Five Things You Can Start Doing Today to Improve Your Business Credit Profile:
Although a strong business credit profile isn’t a guarantee you’ll get the financing you might want, it will provide additional options unavailable to a business with a poor credit profile.
1. Get Familiar With Your Profile:
While it may sound overly simplistic, regularly reviewing your profile is one of the most important steps to help you build a strong business credit history. It will give you an opportunity to make sure there are no errors that can negatively impact your profile and, as business people, we tend to impact the metrics we pay attention to the most, a regular review is the first step to improving your business credit profile.
2. Avoid Using Your Personal Credit for Business Purposes:
This can be challenging for many businesses, particularly for earlier stage businesses that haven’t established a strong profile yet, but it not only doesn’t build your business profile, it could even hurt your personal credit score.
3. Establish Trade Accounts With Your Suppliers:
This is one of the easiest ways to establish a strong credit profile. It might not be a small business loan, but many vendors and suppliers offer payment terms to their best customers. It’s a great way to build a positive track record, which is what creditors want to see before they offer your business a small business loan.
4. Make Sure Your Suppliers Report Your Good Credit Behavior:
This is an important step. If they don’t, your good credit behavior may help you build a strong relationship with that particular supplier, but it won’t help you build a stronger business credit profile. I think it’s important enough to ask any time you’re evaluating a potential new credit relationship with a vendor or supplier.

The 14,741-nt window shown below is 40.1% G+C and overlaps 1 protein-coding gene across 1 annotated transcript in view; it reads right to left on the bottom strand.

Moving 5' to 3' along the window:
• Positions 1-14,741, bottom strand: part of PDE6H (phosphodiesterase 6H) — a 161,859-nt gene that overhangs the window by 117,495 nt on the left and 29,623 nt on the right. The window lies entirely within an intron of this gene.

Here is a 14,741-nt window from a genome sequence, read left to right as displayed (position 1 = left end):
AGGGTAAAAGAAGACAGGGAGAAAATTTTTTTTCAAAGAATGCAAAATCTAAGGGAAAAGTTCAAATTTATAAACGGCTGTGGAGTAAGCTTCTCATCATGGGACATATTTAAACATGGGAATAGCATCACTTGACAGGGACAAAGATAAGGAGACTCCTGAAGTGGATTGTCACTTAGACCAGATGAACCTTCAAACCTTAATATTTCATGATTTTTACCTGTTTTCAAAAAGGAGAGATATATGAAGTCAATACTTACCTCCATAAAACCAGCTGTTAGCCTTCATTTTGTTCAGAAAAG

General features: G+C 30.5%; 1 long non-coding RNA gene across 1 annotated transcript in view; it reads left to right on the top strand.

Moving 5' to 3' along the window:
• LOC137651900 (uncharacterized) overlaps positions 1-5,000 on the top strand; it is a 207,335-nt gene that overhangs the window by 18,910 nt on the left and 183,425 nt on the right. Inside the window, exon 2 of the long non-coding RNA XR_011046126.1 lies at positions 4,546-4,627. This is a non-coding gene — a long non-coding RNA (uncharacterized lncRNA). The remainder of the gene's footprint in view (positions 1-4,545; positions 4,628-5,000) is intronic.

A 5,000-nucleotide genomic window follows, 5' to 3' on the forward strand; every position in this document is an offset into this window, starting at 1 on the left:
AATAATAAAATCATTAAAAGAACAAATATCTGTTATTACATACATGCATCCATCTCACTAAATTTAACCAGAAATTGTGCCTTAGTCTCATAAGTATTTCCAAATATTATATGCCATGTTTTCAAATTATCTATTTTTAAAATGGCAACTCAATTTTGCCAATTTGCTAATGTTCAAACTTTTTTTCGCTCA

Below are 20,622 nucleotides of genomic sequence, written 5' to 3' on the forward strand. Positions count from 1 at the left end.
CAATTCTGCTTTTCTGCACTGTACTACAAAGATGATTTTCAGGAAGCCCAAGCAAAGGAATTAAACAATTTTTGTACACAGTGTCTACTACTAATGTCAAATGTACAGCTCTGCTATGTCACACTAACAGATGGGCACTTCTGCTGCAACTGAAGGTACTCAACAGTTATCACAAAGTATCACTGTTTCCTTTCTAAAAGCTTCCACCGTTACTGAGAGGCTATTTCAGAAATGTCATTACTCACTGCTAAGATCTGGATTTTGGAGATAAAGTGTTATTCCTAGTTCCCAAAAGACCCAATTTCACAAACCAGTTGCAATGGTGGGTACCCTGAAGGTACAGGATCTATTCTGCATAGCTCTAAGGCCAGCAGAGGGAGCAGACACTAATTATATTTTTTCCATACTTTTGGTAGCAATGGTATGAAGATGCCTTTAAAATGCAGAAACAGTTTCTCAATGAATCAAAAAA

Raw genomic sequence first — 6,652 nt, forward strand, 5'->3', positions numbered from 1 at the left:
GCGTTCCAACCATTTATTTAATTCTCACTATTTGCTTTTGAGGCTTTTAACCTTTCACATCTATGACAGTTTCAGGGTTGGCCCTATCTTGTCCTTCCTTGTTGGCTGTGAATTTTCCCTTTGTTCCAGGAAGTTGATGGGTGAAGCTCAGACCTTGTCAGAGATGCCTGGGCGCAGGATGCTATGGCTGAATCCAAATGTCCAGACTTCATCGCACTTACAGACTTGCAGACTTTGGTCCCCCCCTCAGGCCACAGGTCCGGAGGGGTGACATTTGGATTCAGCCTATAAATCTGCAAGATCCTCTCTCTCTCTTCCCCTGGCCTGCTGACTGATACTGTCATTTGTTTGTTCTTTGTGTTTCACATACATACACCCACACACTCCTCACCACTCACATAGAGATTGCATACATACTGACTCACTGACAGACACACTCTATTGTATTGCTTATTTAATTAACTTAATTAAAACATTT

5. Use the Credit You Need and Stay Current:
This is the single biggest thing you can do to build a strong business credit profile. Lenders that are evaluating your business’ credit worthiness are really looking for the answers to three very important questions; 1) Can you repay a loan? 2) Will you repay a loan? 3) Will you make each and every payment on time, even if something unexpected happens? Your business’ track record will help them determine the answers to those questions, so making each and every payment to your suppliers, your business credit cards, or other small business loan, is critically important.
When Was the Last Time You Reviewed Your Business Credit Profile?
If you haven’t recently, the major business credit bureaus, like Experian, Equifax, and Dun & Bradstreet, make it possible for you to review the information they’ve collected on your business. And, other companies, like our partners at Nav, can also help you learn more about your business credit profile. If it’s been a while, there’s no time like the present. If you’ve been regularly monitoring your profile, please share with us how you’ve done. Has it made a positive impact on your business’ credit profile?